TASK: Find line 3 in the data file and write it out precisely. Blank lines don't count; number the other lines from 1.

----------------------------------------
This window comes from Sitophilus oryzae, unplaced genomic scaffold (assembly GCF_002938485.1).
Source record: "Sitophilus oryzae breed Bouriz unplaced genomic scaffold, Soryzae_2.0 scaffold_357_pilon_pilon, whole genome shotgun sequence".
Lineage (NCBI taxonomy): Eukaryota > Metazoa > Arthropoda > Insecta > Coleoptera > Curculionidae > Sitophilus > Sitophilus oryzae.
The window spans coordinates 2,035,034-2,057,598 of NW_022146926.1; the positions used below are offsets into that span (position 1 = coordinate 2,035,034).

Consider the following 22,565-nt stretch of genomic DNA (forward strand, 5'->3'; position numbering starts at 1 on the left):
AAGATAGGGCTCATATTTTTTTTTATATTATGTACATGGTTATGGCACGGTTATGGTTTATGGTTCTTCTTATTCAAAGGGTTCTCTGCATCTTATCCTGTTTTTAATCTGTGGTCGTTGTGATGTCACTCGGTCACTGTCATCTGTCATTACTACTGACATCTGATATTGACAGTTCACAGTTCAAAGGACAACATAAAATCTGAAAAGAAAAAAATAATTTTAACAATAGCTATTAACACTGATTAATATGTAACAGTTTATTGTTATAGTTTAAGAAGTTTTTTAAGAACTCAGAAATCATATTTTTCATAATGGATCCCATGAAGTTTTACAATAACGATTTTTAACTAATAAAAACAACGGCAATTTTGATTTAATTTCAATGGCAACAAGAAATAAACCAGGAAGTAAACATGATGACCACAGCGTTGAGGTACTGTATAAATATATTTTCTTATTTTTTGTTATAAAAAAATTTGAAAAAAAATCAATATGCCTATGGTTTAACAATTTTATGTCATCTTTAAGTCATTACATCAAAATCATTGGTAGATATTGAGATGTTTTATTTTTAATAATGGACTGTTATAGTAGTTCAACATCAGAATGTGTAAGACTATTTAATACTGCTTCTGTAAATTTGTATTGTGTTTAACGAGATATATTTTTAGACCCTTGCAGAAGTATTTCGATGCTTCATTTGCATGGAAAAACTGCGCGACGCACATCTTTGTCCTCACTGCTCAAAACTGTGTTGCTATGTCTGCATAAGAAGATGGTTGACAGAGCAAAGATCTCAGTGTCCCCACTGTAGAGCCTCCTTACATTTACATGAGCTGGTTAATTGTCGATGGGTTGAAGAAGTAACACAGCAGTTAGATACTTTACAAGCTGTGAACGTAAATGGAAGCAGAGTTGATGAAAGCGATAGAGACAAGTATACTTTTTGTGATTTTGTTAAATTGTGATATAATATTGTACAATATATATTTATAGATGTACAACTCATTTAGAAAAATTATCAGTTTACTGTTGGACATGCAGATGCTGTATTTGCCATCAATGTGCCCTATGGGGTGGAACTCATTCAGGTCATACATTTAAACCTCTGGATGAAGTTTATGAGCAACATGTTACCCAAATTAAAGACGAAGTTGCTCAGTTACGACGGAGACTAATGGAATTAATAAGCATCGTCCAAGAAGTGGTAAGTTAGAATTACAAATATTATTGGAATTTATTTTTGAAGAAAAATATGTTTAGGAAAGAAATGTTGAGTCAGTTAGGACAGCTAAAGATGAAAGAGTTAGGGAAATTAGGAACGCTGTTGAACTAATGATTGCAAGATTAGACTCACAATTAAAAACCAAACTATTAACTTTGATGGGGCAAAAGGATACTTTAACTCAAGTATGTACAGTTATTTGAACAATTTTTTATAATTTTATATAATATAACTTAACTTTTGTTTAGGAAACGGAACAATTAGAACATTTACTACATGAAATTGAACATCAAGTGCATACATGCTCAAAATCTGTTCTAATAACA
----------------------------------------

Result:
Lineage (NCBI taxonomy): Eukaryota > Metazoa > Arthropoda > Insecta > Coleoptera > Curculionidae > Sitophilus > Sitophilus oryzae.